U.S. Genocide: The Mirror Looms Large
Aimee L. Smith
There are so many issues of pressing importance these days, from the still fresh pain of the loss of 6,000 loved and valued human beings on September 11, to the gutting of our constitution, to the implications of the U.S. government isolating itself once again last summer by failing to ratify the biological weapons verification treaty, and the implications for the current anthrax scare. But when it comes to immediacy and scale, the largest issue is the impending death by starvation and treatable disease of roughly 7.5 million Afghanis as a direct and foreseeable result of U.S. air strikes and the U.S. sealing of the border with Pakistan. If the winter snows barricade the mountain passes before aid convoys and the aid workers who give medical care and create distribution networks can be shipped in, the consequences will be nothing short of U.S.-manufactured genocide. The meals delivered at terminal velocity from 30,000 feet with no parachutes on the second most heavily land-mined country in the world are enough to feed only a paltry fraction of those in desperate need. This effort is simply a mockery of our intelligence and, more importantly, of the very meaning of the word humanitarian.
If you don’t live in Afghanistan, you might wonder what this has to do with you. It isn’t going to affect your problem set or next exam. The sporting events will continue unabated if this occurs. Life will look as if nothing has changed. The networks owned by General Electric, Disney Corp and Rupert Murdoch will continue to remind us how wounded we are, and continue to ignore the suffering that our government inflicts elsewhere. War is great for business, and these media conglomerates are no exception. Why should they put a damper on their own profit margins? After all, the law compels them, as they have a fiduciary responsibility to their shareholders to make profit, not to proliferate objective facts to the populace at large. But to the extent the United States is actually a functioning democracy acting out the will of its people, all citizens of this land will be transformed into genocidal murderers. You know how the Nazis are remembered from the previous century? We will be remembered the same in this new one. And the whole world will never forget.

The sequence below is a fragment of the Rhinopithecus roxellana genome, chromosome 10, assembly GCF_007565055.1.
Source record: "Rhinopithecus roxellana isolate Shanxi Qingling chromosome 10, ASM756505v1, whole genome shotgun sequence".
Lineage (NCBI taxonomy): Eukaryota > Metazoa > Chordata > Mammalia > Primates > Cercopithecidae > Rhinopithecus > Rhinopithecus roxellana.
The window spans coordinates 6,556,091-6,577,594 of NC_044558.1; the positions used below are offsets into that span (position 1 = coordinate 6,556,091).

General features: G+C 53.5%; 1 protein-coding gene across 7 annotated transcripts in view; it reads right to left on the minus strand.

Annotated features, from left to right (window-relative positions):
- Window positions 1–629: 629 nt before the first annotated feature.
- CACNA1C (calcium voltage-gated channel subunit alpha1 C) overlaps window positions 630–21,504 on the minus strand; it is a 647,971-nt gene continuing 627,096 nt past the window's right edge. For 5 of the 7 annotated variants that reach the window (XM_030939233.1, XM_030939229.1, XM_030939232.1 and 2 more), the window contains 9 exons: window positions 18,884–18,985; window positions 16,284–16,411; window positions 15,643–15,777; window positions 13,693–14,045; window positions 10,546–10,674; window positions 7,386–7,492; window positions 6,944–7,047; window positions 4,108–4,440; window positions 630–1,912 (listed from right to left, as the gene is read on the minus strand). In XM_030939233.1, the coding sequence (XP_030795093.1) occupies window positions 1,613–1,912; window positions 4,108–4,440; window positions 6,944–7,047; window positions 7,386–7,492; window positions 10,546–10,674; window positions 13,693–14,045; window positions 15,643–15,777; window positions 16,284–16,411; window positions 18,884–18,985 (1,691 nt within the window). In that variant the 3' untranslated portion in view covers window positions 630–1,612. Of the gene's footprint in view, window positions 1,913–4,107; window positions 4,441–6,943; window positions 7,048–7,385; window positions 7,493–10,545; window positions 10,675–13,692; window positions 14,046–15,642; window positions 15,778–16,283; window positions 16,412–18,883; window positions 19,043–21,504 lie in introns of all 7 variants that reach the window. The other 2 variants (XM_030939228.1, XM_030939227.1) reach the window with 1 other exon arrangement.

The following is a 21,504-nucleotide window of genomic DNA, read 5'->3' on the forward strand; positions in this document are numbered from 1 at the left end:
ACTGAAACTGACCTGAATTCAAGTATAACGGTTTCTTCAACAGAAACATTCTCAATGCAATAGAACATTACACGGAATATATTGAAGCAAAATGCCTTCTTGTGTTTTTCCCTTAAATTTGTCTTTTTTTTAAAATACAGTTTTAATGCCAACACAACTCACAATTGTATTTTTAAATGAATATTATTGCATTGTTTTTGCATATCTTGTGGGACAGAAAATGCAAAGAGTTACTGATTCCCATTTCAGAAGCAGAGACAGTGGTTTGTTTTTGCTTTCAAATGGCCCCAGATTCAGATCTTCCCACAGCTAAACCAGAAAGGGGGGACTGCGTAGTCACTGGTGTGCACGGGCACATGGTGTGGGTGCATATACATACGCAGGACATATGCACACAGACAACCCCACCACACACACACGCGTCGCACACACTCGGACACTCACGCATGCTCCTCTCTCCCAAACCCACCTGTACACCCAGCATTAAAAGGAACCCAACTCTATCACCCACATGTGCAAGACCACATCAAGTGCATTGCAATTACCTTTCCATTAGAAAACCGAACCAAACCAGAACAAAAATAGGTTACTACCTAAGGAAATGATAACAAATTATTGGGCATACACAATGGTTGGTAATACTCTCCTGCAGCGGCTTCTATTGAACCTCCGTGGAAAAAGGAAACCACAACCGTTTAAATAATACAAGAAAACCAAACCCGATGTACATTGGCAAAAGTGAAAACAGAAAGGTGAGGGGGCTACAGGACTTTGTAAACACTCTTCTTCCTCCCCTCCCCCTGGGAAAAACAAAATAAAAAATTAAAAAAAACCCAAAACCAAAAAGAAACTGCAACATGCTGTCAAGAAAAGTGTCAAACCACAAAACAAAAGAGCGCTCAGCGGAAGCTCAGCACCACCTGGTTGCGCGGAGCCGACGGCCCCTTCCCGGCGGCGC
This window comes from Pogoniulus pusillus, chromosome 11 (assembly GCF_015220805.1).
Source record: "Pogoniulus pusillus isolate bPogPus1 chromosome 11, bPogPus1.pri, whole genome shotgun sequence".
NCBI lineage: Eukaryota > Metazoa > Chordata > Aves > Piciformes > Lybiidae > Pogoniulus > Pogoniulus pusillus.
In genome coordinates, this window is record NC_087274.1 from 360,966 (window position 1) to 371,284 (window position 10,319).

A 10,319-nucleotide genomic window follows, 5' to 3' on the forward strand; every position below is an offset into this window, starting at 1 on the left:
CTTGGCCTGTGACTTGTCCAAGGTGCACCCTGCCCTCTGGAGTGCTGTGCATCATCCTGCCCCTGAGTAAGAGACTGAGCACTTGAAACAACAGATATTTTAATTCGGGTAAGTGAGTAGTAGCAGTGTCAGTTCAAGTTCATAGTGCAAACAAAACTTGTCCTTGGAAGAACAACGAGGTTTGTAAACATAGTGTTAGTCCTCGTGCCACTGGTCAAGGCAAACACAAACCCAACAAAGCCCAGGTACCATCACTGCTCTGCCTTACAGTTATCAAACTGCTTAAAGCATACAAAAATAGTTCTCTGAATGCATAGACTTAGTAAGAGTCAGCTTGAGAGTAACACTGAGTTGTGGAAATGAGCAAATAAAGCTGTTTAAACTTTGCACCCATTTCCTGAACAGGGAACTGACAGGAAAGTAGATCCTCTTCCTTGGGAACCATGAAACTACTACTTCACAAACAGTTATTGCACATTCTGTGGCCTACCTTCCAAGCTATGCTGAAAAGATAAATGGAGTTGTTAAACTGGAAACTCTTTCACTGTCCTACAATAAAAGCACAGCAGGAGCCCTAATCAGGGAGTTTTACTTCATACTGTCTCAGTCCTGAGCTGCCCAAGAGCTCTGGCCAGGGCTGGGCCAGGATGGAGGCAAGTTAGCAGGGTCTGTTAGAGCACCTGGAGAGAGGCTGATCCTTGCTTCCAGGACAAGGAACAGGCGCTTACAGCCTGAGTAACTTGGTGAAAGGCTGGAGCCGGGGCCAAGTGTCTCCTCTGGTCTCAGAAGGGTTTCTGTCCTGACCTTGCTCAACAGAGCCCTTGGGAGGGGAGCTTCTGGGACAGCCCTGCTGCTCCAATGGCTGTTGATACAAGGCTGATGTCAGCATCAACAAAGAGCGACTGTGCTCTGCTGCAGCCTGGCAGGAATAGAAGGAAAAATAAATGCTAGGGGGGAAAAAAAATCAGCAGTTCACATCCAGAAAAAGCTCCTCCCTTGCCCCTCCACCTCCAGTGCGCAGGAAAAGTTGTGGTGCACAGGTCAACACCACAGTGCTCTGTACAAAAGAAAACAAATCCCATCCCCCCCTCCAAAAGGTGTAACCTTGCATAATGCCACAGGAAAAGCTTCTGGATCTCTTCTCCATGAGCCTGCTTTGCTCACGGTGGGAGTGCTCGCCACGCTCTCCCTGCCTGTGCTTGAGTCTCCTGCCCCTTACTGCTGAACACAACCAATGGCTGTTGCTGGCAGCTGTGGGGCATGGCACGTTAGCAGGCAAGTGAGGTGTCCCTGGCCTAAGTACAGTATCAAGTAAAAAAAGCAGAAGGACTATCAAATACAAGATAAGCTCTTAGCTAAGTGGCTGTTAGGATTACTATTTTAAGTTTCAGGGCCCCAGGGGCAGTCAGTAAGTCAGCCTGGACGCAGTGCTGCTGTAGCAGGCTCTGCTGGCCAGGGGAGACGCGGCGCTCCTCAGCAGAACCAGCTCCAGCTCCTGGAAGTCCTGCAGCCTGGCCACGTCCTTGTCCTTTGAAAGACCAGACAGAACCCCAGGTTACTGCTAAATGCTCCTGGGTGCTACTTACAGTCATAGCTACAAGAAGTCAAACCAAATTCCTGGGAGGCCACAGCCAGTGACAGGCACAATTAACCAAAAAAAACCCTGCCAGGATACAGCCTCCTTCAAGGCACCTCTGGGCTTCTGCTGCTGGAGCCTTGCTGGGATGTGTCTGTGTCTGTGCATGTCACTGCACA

Some would argue U.S. citizens already are genocidal murderers when we tally up the loss of life by the foreseeable consequences of our government’s actions in the ethnic cleansing of the indigenous U.S. population, the brutality and murder of slavery and the slave trade, Iraq, Vietnam, Laos, Cambodia, indirectly in places such as East Timor or former East Pakistan, and via economic relations in places such as Rwanda. More people die every year than in the Holocaust due to the preventable disease of starvation, something that is caused by distribution and economic priorities that have farmers in Africa growing coffee and chocolate for U.S. and European consumers rather than food for local consumption. This blood is also very much on our hands, despite the tenuous screens that we might try to hide behind, such as the World Bank and the IMF. I am not arguing that we U.S. citizens are innocent up until now. Nor do I argue that every death and atrocity can be neatly placed at our doorstep. The principle of morality I advocate can be captured in two ideas: (1) we are first and foremost responsible for the foreseeable consequences of our actions, and (2) as is captured in the Hippocratic Oath, first, do no harm.